Four-wheel drive locks the speed of your front and rear axles together, effectively doubling traction over two-wheel drive. But, doing that still leaves the wheel on each axle with the least traction free to spin. If that sounds like four-wheel drive really only drives two wheels, you’re not wrong. To actually apply power to all four wheels when the going gets slippery, you also need to lock the speeds of each wheel on an axle together. That’s traditionally been achieved with locking axle differentials, but those are expensive, can be a real bear to engage and disengage, and make your truck difficult to turn (rear lockers), or impossible to steer (front lockers). More recently, electronic alternatives that use the anti-lock brake system to tweak individual brake calipers (to quickly replicate the effects of locking axle differentials) have been proving not only easier to use, but also more effective. They’re cheaper too, and you’ll find them included on most new trucks with any sort of off-road ambitions.

Off-Road Upgrades

A blue Ford pickup truck makes its way down a dirt road in the forest country side.
A good set of tires is critical for off-road pursuits. Wes Siler

A lot of people dislike, or simply don’t understand those electronic traction aids because most truck makers force them to work overtime to make up for the entirely inadequate tires they’re forced to fit to most trucks, in an effort to meet corporate average fuel economy standards. Without enough tire grip, the electronics end up causing all sorts of lurching and awful sounds in order to find a way forward. The first thing you’re going to want to add to any vehicle destined for dirt is some good rubber.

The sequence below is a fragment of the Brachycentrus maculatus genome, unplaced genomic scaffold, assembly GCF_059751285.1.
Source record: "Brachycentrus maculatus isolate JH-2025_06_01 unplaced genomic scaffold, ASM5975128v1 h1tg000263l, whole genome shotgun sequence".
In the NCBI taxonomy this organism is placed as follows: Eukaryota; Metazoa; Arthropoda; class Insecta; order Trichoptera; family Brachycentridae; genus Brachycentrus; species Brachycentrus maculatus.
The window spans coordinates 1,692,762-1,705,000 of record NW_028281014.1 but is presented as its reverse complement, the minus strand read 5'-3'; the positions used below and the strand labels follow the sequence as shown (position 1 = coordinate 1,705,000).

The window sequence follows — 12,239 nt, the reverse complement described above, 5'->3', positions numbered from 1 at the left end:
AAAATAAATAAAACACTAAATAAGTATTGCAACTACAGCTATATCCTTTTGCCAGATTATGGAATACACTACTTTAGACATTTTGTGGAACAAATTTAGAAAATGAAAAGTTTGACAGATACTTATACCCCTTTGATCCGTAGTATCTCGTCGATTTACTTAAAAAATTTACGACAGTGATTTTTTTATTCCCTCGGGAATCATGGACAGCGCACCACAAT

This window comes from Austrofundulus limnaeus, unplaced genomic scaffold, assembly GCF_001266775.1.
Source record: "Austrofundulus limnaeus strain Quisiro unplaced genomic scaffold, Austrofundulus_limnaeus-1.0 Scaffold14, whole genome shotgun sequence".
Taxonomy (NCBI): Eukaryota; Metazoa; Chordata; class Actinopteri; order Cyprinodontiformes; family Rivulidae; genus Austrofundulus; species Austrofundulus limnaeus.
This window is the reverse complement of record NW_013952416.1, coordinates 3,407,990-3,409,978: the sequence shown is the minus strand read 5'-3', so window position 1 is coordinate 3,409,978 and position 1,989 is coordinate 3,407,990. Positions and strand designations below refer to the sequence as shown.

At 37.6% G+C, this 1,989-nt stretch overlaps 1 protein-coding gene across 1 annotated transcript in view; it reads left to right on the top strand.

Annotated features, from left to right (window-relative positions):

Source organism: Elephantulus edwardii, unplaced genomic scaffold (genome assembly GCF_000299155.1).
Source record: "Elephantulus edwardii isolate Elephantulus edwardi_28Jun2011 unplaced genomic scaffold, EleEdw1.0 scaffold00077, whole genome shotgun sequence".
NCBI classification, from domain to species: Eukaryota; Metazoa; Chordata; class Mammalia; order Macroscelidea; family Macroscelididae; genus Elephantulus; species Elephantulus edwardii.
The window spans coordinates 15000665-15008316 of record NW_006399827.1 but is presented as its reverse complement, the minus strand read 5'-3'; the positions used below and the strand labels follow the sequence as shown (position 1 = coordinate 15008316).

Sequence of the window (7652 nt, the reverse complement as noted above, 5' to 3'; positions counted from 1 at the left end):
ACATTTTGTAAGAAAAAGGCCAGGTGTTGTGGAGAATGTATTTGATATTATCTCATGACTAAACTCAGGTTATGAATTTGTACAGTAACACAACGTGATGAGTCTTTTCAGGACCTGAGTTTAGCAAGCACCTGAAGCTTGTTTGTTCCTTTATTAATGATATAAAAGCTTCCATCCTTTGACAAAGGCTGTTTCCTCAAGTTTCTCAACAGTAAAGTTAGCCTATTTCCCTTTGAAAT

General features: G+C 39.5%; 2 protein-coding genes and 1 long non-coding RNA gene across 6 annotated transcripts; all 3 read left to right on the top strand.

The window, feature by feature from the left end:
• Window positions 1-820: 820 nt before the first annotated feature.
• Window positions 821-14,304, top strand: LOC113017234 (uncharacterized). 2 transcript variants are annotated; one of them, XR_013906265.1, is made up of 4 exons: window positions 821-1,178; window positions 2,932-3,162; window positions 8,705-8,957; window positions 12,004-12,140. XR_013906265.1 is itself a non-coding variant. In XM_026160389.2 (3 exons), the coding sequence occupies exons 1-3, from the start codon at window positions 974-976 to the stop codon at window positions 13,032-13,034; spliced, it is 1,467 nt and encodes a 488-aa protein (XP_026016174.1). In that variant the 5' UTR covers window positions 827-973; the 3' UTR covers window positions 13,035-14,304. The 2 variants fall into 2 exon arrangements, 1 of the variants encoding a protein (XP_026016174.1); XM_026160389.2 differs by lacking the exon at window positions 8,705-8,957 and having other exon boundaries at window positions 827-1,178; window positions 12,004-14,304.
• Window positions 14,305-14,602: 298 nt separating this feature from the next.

Because all of us have to spend more time on pavement than we do the fun stuff, I’m going to suggest that the vast majority of you look for a quality all-terrain, rather than mud-terrain tire. The former is going to work as well on the road, in rain or snow, as it will off-road. Fortunately, there’s a new generation of extremely capable A/T tires that’s taking dirt traction further than ever before without sacrificing road manners. And that’s best embodied by both the Toyo Open Country ATIII, and the Falken Wildpeak AT3W. Just figure out what tire size you want to run, and buy whichever of those models is lightest in that size.

The relative weight of a tire is important because that weight moves up and down over every bump, and more inertia in those movements can dramatically worsen ride quality. More weight also adds inertia that must be overcome in order to accelerate or decelerate a spinning tire, impairing both braking and acceleration. You’ll find weights for each individual size and load rating a tire can be found on the manufacturer’s website.